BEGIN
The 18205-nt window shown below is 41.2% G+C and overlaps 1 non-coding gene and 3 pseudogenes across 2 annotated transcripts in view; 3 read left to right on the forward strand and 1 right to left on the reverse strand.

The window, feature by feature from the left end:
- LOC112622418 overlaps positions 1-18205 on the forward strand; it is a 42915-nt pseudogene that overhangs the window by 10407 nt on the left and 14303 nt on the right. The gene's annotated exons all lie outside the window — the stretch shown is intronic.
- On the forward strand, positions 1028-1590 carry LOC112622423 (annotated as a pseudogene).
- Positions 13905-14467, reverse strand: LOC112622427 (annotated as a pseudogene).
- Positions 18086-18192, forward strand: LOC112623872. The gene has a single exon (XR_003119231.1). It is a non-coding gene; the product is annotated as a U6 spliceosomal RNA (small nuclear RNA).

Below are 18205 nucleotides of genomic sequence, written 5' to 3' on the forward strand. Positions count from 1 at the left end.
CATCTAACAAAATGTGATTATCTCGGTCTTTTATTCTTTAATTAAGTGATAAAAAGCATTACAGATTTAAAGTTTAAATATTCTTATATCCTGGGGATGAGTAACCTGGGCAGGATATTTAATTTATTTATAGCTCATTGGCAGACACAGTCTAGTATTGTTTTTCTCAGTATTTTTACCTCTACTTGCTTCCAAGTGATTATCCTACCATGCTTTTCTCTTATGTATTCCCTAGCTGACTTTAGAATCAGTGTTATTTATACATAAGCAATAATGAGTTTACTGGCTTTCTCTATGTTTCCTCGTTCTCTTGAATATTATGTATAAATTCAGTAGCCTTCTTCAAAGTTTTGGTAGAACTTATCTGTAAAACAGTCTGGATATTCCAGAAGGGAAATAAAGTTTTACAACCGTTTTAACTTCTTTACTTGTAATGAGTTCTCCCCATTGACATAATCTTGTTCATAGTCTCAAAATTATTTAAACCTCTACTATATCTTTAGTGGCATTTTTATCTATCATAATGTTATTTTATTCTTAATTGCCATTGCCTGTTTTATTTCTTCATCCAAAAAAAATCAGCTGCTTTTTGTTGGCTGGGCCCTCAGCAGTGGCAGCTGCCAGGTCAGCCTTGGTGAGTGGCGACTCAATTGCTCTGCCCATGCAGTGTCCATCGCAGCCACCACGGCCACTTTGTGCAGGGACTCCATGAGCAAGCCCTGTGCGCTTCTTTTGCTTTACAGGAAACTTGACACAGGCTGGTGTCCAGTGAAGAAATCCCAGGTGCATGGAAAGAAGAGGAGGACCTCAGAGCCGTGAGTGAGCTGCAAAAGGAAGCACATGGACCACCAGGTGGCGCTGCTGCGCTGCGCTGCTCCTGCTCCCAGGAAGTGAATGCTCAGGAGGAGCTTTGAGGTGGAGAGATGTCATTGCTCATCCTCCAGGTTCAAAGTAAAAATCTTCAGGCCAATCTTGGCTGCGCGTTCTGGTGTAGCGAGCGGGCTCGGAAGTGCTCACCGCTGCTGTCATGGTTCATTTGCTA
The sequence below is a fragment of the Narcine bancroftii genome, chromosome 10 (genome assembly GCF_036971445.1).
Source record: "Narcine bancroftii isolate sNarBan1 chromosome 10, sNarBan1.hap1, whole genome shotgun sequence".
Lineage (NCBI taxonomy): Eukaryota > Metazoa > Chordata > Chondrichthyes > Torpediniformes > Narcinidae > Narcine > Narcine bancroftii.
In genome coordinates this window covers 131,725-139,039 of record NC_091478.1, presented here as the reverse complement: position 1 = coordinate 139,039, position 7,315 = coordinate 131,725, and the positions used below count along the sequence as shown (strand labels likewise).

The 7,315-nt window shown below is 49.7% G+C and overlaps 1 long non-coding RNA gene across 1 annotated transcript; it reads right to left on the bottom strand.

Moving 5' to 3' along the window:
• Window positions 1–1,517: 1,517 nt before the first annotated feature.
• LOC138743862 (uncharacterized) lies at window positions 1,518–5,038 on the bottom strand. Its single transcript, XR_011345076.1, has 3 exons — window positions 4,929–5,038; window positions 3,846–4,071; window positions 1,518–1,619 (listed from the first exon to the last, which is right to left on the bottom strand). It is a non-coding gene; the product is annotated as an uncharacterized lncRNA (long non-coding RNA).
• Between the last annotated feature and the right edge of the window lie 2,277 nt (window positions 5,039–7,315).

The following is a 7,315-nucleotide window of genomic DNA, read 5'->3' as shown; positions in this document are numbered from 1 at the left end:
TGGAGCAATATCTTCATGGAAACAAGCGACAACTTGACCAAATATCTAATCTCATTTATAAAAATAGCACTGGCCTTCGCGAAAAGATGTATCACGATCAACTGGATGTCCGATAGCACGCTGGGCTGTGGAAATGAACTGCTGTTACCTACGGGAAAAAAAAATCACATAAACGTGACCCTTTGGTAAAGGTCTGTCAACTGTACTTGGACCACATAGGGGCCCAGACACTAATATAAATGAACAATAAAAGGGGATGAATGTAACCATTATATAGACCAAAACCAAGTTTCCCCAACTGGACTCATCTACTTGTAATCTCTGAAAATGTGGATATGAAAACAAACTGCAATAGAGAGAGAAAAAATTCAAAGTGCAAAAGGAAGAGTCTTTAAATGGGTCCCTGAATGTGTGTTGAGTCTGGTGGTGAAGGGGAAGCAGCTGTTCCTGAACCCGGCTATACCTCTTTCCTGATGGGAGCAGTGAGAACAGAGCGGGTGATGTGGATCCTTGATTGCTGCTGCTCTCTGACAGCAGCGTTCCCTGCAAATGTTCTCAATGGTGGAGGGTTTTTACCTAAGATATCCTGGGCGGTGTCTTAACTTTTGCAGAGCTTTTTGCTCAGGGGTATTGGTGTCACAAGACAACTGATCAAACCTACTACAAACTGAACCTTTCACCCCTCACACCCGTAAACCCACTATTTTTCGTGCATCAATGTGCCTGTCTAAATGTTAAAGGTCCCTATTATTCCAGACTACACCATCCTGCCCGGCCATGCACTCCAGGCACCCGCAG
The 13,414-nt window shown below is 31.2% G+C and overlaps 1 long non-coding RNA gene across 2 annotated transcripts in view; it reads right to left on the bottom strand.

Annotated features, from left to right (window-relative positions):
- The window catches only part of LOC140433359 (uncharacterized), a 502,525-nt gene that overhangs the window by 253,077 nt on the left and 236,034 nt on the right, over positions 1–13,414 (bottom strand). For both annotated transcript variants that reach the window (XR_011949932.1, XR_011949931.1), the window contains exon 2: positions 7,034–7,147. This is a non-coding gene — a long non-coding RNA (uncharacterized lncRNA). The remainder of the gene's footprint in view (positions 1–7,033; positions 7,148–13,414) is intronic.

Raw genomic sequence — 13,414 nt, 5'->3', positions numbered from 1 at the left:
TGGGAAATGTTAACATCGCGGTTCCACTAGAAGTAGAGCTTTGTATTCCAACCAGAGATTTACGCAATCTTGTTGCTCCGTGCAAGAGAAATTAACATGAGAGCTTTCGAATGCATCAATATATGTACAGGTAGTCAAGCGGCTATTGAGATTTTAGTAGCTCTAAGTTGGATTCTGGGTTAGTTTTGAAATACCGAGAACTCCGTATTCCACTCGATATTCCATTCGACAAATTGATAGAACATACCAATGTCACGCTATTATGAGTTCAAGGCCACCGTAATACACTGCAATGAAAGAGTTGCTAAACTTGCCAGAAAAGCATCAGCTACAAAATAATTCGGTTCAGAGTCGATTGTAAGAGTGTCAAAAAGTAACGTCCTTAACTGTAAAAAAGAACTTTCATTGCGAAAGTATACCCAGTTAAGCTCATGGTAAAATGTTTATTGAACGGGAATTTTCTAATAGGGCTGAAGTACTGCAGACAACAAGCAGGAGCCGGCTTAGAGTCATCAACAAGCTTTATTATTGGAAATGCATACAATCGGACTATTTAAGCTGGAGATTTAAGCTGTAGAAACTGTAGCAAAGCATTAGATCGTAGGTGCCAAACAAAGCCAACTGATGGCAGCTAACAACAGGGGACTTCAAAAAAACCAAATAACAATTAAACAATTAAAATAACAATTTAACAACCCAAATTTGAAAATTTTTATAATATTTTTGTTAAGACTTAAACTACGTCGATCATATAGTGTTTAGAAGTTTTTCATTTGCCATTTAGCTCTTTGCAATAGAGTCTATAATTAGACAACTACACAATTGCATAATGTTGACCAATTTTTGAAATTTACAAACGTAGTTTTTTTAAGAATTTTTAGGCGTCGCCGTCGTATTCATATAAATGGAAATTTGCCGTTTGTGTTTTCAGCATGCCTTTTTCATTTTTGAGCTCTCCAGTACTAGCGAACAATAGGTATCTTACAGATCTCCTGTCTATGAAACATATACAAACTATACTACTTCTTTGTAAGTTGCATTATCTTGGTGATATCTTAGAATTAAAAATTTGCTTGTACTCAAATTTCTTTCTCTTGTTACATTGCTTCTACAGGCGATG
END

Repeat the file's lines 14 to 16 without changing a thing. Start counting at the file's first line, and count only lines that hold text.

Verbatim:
Moving 5' to 3' along the window:
• Window positions 1–1,517: 1,517 nt before the first annotated feature.
• LOC138743862 (uncharacterized) lies at window positions 1,518–5,038 on the bottom strand. Its single transcript, XR_011345076.1, has 3 exons — window positions 4,929–5,038; window positions 3,846–4,071; window positions 1,518–1,619 (listed from the first exon to the last, which is right to left on the bottom strand). It is a non-coding gene; the product is annotated as an uncharacterized lncRNA (long non-coding RNA).